This Week’s Sermon

Here is the video from this week’s On-Line Worship time.  Below it is the text of my sermon.  To see this and all previous weeks’ videos, go to “On-Line Worship” or click HERE.

~ August 7, 2022 (Contemporary Worship) ~
~ August 7, 2022 (Traditional Worship) ~

If My People
II Chronicles 7:11-18, James 4:1-10
August 7, 2022

I’ve been thinking of what Kari said last week.  In fact, I’ve learned to wait until after she preaches to decide what I’m going to say the following week!  Because I’m always inspired by something she says!

Last week she said that we are broken, and we recognize our brokenness, and then we can realize that we are filled by the Holy Spirit.  That sounds a lot like Paul’s words to the Corinthians.  He said that we have the glory of God within us, but “we have this treasure in earthen vessels – jars of clay – to show that the transcendent power belongs to God and not to us.” (II Corinthians 4:7)

As I thought of all that, the passage that came to mind for me was this this passage from James.  “Humble yourself in the sight of the Lord, and he will lift you up.”  There’s a song with those words that we used to sing at Kirkwood!  And it’s one of my favorite camp songs!

That’s what Kari made me think about.  And that’s what I want us all to think about today.  “Humble yourself in the sight of the Lord, and he will lift you up.”  Humbleness – humility – is something that used to be thought of as a Christian virtue.  It was something we aspired to.  But humility is a word that is becoming more foreign to our world all the time.  People don’t know what it means, and they certainly don’t see any virtue in it.

In our world, it’s all about winning.  “You’ve got to win!  At all costs!”  “And second place, is ‘first loser.’”  Have you ever heard that?  We live in an “Me first,” “I can do now wrong” world.  “It’s my way or the highway!”  And if we think about it, we all know the problems associated with those kinds of attitudes.  We all know the heartache and stress it causes when we all expect to win, and then we all don’t.

James tells us!  “What causes war?” he asks.  “What causes fighting among you?  It’s your passions.” he says.  It’s your desire to be first, to have everything, and win all the time.  That’s the worldly attitude.  And as he says, “Friendship with the world is enmity with God.”  That’s pretty strong stuff!  But he gets his point across, doesn’t he?  If we strive to take on the attitudes and ambitions of our world, we can find ourselves living contrary to how God would have us live, maybe even fighting against God!  God calls us to a different way of living!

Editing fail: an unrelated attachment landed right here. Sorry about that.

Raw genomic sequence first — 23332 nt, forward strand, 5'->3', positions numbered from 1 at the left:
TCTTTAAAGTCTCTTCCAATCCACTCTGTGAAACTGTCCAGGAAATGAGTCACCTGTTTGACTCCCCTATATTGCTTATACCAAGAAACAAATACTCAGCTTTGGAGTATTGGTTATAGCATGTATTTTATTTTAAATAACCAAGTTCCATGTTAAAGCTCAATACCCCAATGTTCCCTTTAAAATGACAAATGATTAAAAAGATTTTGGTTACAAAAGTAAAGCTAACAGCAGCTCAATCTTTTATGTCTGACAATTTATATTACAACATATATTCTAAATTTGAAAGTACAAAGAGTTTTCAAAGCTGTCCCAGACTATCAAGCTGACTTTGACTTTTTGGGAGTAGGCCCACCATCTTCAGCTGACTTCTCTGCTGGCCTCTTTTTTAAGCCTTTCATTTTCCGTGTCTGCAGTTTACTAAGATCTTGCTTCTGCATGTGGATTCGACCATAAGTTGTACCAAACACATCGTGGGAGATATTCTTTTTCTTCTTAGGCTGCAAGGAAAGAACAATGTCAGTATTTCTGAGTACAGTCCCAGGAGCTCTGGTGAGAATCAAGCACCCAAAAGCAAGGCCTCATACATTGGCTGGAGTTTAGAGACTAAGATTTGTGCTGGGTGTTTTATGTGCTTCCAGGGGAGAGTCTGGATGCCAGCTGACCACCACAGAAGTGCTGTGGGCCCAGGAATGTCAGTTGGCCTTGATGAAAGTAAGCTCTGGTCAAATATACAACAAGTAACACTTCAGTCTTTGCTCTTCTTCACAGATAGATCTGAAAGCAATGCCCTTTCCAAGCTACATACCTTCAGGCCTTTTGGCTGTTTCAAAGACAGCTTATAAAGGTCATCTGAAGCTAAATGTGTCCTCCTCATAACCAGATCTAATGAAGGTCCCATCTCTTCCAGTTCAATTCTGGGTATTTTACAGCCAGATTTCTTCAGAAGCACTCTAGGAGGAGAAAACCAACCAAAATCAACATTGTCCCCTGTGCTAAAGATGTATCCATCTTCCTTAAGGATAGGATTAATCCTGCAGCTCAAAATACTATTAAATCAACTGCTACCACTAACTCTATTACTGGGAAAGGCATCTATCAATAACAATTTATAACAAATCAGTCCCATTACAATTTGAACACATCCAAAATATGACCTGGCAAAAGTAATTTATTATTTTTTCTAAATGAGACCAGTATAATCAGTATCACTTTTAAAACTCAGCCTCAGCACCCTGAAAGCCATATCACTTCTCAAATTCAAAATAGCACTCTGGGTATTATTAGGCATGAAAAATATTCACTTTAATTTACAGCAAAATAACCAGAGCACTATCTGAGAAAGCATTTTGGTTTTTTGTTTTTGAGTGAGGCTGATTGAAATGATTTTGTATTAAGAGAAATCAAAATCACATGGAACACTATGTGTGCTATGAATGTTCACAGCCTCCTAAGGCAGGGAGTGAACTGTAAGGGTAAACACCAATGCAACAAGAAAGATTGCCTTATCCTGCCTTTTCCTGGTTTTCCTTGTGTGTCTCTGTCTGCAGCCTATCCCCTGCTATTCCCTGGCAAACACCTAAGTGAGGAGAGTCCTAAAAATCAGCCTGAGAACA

Think about it.  In our world, people aren’t being taught how to fail!  Or more accurately they’re not being taught what to do when we fail.  Children in our world are not being taught how to be “gracious losers.”  Mind you, being a “gracious loser” doesn’t mean you are a “loser.”  Being called a “loser” is a terrible “put down” in our world, isn’t it?  “You loser!”  Sometimes my wife will hand me a box, and she’ll say, “Can you put this box down over there.”  And I’ll set it down and jokingly I’ll say to the box, “You’re no good, and you’ll never amount to anything!”  (I’m putting the box down.  Get it?)

This is not that.  Being a “gracious loser” doesn’t mean you’re a loser.  It means, when you do lose, you lose gracefully.  There’s a learning process about that, isn’t there?  And it involves this thing called “humility.”  You have to learn not to be upset and angry.  You have to learn set that aside and maybe even to congratulate the winner.

When I was a kid, I played a lot of baseball!  And whenever we finished a baseball game, no matter who won, the coaches would have the two teams would line up and face each other, and then we’d pass by each other and every person on both teams would shake the hand of every person on the other team.  And we’d say, “Good game.”  Sometimes we’d even talk.  “I thought I had you on that play, but you were too fast.”  Or “Man, your curveball was awesome today!”

That wasn’t easy to do.  It wasn’t easy to learn to do!  We had to learn to take a breath and set aside our feelings of disappointment about losing the game.  But learning that kind of graciousness was so important!  And I hope they still do that.  Although lately in the big leagues, I’ve noticed teams lining up with themselves and shaking each other’s hands, rather than the other team!  Have you seen that, too?